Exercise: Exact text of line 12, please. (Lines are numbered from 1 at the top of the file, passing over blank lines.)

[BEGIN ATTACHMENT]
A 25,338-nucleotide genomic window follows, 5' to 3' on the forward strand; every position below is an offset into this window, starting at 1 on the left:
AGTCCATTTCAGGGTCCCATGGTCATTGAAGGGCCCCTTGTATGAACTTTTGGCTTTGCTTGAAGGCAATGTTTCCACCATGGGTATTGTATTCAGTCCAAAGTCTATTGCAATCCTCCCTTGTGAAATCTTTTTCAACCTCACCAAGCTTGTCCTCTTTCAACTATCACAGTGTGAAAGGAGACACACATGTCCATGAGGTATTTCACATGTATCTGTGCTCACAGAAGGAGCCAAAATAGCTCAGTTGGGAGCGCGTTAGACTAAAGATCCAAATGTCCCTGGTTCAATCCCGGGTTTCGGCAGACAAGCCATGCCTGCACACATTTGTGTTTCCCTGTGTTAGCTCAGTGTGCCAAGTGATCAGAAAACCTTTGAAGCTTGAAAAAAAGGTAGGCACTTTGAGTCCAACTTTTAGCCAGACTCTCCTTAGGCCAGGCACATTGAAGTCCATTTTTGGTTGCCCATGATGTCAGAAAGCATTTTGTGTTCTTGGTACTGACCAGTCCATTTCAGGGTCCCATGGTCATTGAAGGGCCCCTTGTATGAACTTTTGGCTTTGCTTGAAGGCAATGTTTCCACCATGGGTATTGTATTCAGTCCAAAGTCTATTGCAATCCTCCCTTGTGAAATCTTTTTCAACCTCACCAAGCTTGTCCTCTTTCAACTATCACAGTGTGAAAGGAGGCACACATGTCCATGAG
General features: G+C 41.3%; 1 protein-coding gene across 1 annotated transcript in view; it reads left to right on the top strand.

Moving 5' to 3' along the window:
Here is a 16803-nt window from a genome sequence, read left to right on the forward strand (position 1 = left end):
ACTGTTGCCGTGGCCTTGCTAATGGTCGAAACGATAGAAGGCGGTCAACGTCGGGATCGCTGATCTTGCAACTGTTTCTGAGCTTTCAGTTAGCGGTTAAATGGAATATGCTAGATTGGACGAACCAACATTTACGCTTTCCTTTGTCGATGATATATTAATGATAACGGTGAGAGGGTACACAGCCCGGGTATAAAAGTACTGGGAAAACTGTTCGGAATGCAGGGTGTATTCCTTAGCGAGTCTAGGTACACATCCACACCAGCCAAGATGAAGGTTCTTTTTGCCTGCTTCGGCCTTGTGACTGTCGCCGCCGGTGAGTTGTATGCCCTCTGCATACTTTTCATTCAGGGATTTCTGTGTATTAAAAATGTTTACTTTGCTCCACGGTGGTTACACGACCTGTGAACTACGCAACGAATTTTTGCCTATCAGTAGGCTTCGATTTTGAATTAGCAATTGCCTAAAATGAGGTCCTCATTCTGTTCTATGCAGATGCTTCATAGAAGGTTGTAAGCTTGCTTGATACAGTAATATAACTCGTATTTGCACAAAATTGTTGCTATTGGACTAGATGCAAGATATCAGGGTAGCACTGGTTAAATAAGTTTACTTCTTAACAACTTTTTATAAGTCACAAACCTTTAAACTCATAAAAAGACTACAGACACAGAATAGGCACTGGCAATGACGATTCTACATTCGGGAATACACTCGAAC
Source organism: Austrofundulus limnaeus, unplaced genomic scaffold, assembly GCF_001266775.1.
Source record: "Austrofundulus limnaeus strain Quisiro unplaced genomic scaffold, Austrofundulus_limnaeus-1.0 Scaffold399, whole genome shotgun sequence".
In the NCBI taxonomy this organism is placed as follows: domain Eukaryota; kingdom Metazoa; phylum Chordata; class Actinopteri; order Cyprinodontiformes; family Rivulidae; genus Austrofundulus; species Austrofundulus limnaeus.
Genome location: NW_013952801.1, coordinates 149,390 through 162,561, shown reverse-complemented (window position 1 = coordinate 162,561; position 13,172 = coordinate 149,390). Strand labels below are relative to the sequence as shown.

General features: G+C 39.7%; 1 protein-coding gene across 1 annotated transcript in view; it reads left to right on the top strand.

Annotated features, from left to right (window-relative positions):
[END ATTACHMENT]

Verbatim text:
Annotated features, from left to right (window-relative positions):